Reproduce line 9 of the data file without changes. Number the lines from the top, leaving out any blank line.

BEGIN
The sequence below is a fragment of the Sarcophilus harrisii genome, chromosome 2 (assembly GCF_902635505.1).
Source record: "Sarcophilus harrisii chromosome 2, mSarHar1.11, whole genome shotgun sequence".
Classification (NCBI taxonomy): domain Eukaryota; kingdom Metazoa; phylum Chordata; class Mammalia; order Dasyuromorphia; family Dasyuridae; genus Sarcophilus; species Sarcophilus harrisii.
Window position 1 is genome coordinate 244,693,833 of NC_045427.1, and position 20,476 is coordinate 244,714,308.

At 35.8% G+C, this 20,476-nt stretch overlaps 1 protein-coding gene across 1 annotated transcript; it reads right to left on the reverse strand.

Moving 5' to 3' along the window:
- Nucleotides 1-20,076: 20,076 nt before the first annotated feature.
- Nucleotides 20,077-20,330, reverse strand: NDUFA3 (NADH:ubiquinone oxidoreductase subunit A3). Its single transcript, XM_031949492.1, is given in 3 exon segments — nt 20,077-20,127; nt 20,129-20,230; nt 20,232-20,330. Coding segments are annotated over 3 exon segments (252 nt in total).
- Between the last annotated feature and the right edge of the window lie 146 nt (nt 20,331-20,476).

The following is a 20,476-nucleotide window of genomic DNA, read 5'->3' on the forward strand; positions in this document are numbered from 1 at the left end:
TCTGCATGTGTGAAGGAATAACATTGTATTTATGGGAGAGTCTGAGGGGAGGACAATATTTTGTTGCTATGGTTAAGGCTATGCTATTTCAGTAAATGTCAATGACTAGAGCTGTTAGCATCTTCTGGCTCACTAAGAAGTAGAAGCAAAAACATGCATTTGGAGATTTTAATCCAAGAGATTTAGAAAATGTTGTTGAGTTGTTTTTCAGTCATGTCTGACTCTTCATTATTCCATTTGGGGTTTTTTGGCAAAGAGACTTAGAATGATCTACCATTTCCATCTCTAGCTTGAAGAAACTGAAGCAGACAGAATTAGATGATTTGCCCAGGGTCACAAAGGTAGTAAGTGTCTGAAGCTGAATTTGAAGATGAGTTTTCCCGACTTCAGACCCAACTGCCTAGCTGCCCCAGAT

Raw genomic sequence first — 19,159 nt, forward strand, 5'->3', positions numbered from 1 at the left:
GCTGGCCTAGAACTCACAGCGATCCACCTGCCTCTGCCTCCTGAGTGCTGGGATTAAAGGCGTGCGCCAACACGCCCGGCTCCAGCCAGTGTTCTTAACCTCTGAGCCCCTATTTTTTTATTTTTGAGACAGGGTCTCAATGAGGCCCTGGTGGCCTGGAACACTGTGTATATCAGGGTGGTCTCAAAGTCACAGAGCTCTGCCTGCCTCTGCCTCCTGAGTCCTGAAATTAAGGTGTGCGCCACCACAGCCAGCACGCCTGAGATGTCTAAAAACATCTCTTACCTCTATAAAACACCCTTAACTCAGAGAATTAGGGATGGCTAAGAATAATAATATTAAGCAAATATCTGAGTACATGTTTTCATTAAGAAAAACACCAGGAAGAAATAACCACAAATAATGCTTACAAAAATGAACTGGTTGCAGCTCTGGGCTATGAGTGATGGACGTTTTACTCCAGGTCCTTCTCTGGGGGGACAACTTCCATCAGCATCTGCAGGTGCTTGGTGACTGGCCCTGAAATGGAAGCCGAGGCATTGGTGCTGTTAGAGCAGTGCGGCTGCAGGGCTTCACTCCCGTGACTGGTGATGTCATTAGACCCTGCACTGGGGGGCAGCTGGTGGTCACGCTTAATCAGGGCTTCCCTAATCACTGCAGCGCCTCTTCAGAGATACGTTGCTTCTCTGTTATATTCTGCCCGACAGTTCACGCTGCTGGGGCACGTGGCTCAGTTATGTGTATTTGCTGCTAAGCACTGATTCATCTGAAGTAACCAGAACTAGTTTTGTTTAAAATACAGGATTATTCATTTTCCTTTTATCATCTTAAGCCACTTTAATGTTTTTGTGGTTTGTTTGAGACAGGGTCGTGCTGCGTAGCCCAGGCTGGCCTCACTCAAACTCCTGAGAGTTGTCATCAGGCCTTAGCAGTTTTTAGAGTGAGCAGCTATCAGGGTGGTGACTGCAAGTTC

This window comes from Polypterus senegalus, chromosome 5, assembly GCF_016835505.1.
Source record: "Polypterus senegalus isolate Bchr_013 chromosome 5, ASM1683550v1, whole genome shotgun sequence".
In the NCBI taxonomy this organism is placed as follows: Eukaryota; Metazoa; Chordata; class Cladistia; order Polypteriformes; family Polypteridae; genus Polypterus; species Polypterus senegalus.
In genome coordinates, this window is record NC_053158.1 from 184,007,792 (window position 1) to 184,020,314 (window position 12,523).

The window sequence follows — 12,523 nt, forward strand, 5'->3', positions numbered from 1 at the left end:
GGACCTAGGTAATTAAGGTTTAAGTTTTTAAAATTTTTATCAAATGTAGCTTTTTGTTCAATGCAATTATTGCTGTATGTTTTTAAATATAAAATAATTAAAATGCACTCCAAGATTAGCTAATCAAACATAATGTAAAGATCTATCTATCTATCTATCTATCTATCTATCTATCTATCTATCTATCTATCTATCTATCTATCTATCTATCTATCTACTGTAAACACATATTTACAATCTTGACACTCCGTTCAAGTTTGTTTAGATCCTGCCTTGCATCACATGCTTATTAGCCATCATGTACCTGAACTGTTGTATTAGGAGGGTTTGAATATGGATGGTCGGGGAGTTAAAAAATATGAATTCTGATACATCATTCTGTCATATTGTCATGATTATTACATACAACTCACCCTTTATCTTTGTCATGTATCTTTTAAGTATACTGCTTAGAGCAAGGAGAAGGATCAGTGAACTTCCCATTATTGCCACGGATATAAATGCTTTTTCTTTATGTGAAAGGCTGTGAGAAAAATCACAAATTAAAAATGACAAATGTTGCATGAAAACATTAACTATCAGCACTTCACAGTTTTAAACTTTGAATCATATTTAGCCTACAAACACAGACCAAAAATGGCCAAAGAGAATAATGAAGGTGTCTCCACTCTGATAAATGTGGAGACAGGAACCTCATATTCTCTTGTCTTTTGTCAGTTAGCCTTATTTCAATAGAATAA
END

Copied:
- Between the last annotated feature and the right edge of the window lie 146 nt (nt 20,331-20,476).